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Nicene and Post-Nicene Fathers, Vol. V:
A Treatise on the Soul and its Origin.: Chapter 17

Early Church Fathers  Index     

Chapter 17 [XII.]—A Twofold Question to Be Treated Concerning the Soul; Is It “Body”? and is It “Spirit”? What Body is.

And now, as far as the Lord vouchsafes to enable me, I must reply also to that allegation of yours, in which, speaking of the soul, you again mention my name, and say, “We do not, as the very able and learned bishop Augustin professes, allow it to be incorporeal and also a spirit.” We have therefore, first, to discuss the question, whether the soul is to be deemed incorporeal, as I have said; or corporeal, as you hold. Then, secondly, whether in our Scriptures it is called a spirit—although not the whole but its own separate part is also properly called spirit. 2478 Well, I should, to begin with, like to know how you define body. For if that is not “body” which does not consist of limbs of flesh, then the earth cannot be a body, nor the sky, nor a stone, nor water, nor the stars, nor anything of the kind. If, however, a “body” is whatever consists of parts, whether greater or less, which occupy greater or smaller local spaces, then all the things which I have just mentioned are bodies; the air is a body; the visible light is a body; and so are all the things which the apostle has in view, when he says, “There are celestial bodies, and bodies terrestrial.” 2479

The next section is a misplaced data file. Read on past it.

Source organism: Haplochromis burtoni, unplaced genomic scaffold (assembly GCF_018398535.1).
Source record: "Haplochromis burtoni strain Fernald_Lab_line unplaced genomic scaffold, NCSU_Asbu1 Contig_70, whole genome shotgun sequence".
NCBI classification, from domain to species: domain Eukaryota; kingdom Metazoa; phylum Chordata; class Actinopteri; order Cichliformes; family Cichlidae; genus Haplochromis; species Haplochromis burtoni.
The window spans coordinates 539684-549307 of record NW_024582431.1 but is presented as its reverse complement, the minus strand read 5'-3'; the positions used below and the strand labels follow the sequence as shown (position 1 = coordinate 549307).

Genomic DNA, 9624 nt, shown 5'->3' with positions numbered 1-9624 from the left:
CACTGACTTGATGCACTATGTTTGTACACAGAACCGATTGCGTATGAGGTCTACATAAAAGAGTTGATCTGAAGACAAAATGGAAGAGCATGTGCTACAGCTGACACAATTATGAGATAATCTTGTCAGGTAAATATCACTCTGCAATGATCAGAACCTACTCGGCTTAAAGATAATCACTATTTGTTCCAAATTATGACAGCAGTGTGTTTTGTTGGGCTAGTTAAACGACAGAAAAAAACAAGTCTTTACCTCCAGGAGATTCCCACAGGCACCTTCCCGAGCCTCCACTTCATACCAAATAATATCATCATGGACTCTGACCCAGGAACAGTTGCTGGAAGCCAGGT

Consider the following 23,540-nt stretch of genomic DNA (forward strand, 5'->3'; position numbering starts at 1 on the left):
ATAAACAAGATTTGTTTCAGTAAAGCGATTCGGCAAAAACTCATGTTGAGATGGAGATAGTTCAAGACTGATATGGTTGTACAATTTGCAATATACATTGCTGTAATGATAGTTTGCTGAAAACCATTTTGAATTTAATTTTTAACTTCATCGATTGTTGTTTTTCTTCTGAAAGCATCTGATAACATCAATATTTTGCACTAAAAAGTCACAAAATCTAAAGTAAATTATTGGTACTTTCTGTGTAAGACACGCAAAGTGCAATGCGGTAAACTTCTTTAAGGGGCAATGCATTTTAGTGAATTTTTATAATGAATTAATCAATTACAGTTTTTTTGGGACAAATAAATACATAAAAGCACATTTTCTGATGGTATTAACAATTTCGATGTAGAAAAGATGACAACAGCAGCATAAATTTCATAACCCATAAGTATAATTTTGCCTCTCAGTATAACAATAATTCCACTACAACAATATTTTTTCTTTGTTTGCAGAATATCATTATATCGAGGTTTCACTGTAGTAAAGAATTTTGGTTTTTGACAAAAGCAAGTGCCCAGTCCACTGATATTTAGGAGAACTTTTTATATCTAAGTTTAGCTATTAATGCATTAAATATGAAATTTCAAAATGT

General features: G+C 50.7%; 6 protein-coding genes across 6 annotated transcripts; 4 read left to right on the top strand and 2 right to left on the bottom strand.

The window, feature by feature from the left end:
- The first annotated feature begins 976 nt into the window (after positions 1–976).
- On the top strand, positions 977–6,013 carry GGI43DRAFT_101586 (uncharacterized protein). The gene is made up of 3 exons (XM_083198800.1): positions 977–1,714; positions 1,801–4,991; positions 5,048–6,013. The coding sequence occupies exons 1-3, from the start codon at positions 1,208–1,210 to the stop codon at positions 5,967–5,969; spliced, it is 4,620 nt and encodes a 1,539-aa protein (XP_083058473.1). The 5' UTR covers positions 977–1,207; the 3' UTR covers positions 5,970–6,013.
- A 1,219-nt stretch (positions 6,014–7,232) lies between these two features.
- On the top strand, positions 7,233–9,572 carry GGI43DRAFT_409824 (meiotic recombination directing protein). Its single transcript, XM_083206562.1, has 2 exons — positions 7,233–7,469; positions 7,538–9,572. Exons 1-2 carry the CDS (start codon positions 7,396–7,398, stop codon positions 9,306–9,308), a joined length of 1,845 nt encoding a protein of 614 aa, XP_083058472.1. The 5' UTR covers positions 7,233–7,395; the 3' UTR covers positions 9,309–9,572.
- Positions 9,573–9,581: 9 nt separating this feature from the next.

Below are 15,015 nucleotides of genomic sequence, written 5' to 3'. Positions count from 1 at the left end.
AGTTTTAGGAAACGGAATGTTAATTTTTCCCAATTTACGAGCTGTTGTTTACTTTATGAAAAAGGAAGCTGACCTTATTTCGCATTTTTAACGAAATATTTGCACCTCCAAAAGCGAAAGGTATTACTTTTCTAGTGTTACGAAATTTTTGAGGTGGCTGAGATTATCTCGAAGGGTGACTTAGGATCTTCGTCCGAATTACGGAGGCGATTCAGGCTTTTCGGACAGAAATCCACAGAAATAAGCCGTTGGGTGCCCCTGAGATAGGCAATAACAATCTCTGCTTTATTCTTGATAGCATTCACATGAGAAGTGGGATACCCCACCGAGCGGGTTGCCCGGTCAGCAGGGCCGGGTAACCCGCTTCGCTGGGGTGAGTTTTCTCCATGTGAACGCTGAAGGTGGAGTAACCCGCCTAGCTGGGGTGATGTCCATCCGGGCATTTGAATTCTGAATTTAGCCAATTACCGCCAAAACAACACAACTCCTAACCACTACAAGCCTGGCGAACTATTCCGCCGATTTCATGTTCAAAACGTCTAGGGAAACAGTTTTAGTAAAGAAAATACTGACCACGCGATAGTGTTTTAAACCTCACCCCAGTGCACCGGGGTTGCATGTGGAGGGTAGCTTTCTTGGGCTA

[The author seems here to have such texts as 1 Thess. v. 23 in mind (see below, chs. 19 and 36), and to mean that sometimes the whole inner man is called “spirit,” and sometimes “spirit” is distinguished from “soul.”—W.]


1 Cor. xv. 40.

Next: Chapter 18